(COLORADO SPRINGS) — Tyesha Robertson is full of positive energy and is on a mission to make a change here in Southern Colorado.
Robertson opened up about a time in her life when she was struggling with her mental health.
“Really, just with my family background being lower socioeconomic background, family was really just dealing with mainly depression and trying to just navigate everyday life,” Robertson said. “But then when it came down to school, I found that I was also really anxious with home life, school life, especially when I started working that also just really got a lot worse.”
Back at home, Robertson was helping take care of her grandparents and began working a job to support her family.
“Definitely taking care of my grandparents along with my mom while trying to do concurrent enrollment in high school classes,” Robertson said. “Also starting like my first job. It was definitely taking like a mental toll on me. And that’s where the anxiety started to come because I always had this bad feeling that something bad was going to happen or that I just would not be good enough.”
Robertson realized her mental health was not in the best state.
“I don’t know in what sense, really, but I just had that like lingering fear constantly that something bad was going to happen and I just wasn’t going to make it out of it, throughout that,” said Robertson.
The support Robertson would receive from the nonprofit organization Peak Education helped her navigate the college application process.
“Personally, I’m a first-generation student, so I don’t have like my parents to guide me through the whole application process,” Robertson said. “And of course, coming from like a lower background, parents are normally working like mine was, constantly working… without Peak Education, I wouldn’t have gotten that one-on-one help because I knew I always wanted to go to college.”
Peak Education provides the tools for low-income Colorado Springs students to best be prepared for the next level of their education.
“Peak Education really serves an important mission in the community with change, the positive impact, the life trajectory of students and families,” CEO of Peak Education, Carlos Jimenez, said. “Most of our students are from low- or moderate-income backgrounds, and they don’t really know much about the college admission process.”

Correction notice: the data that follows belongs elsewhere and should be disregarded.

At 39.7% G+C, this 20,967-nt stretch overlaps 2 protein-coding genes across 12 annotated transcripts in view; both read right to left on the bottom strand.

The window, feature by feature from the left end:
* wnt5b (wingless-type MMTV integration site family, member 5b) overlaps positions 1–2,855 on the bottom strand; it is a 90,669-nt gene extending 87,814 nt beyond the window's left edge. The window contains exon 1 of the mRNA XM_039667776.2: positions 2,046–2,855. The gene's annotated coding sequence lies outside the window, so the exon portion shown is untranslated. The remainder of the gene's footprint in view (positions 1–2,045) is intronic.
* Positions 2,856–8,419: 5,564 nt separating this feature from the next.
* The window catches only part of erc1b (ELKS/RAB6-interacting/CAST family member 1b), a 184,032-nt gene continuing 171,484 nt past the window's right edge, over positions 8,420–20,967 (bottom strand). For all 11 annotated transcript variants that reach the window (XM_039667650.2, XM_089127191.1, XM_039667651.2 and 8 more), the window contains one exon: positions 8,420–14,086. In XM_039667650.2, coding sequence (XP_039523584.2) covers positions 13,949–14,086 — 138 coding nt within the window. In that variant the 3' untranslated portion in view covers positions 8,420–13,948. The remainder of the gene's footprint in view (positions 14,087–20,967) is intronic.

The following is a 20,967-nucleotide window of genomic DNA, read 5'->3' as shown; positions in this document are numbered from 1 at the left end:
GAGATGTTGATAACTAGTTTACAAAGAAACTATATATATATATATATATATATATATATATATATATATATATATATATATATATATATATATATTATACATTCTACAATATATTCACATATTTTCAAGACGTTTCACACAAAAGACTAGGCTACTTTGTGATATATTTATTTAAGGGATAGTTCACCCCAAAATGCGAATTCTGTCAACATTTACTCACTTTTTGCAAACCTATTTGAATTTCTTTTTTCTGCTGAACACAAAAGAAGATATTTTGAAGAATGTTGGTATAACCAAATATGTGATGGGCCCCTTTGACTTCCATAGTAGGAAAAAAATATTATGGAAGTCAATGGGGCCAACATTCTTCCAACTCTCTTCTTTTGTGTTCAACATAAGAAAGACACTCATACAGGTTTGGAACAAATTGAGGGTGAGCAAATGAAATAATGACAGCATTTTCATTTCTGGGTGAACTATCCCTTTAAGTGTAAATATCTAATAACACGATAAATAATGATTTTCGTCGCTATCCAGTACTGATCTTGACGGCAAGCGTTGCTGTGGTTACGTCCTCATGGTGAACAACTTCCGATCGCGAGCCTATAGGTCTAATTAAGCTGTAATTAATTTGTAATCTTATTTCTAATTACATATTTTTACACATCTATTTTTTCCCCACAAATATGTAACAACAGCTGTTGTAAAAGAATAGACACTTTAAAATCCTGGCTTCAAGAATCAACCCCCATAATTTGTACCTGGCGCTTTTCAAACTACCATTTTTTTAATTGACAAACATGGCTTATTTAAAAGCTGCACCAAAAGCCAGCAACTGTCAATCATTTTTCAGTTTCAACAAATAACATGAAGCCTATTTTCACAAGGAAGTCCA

Another teen who has seen the positive impact of Peak Education is Trinity Lawler.
“Peak Education is something that I wish every student could be a part of,” Lawler said. “It means quite literally, the world to me because it has opened so many of the doors that I was able to go to. Like everything routes back to Peak Ed, so yeah, it’s just the roots of my success.”
Robertson is now an intern at Peak Education and is impacting those she crosses paths with.
“I think her vibe is just one of the rare vibes like her vibe is so open,” Lawler said. “Like, I just want to go and tell her, like, everything about my life because she just has that inviting vibe that is so hard to find these days. She’s just a judgment-free person, like anything you tell her, she’s like, there’s no judgment.”
In opening up about her mental health journey and her path toward getting into college, she inspired Perla Ramirez.
“We shared a lot of similarities,” Lawler said. “We’re both first gen… she also was in this program that I was in, concurrent enrollment. We were able to take college courses while in high school and graduate with an Associate’s.”
Robertson is entering her sophomore year at UCCS, where she is interested in pursuing a career in social work with the goal to improve accessibility in schools for low-income students.
“I’m really starting to like program development and what I’m doing here now is like filling those gaps between what our students are accessing versus what students at a different district might be accessing,” Robertson said. “And really just closing that gaps to make sure everything is adequate for our students in lower socioeconomic backgrounds.”
While interning at Peak Education, Robertson is able to inspire others to pursue their dreams of attending college.
“I think Tyesha is such a good example of like, what we’re trying to do at Peak Education, not just get a student to college, but have them think about the ripple effect of what their life could be to others as well,” Jimenez said. “And so to have her go into the social work program and think about all the great things that she’s going to do for the Colorado Springs community after she gets through this program next year is really incredible.”
Jiminez said there are multiple ways to be involved with Peak Education and they are looking for mentors. Information can be found here.
In reflecting on her journey so far, Robertson said she would be in shock if you told her where she would end up.
“So if you would’ve told me my senior year that everything worked out and ‘it’s going to be fine,’ I would have looked at you like you’re insane,” Robertson said. “I would have said, ‘no, it’s not,’ I felt really defeated most of the time… but now that I’m here, I can vouch for myself and other people that it’s going to be okay despite how hard it is.”
Robertson is a true example of finding light at the end of the tunnel and now sharing that light with others.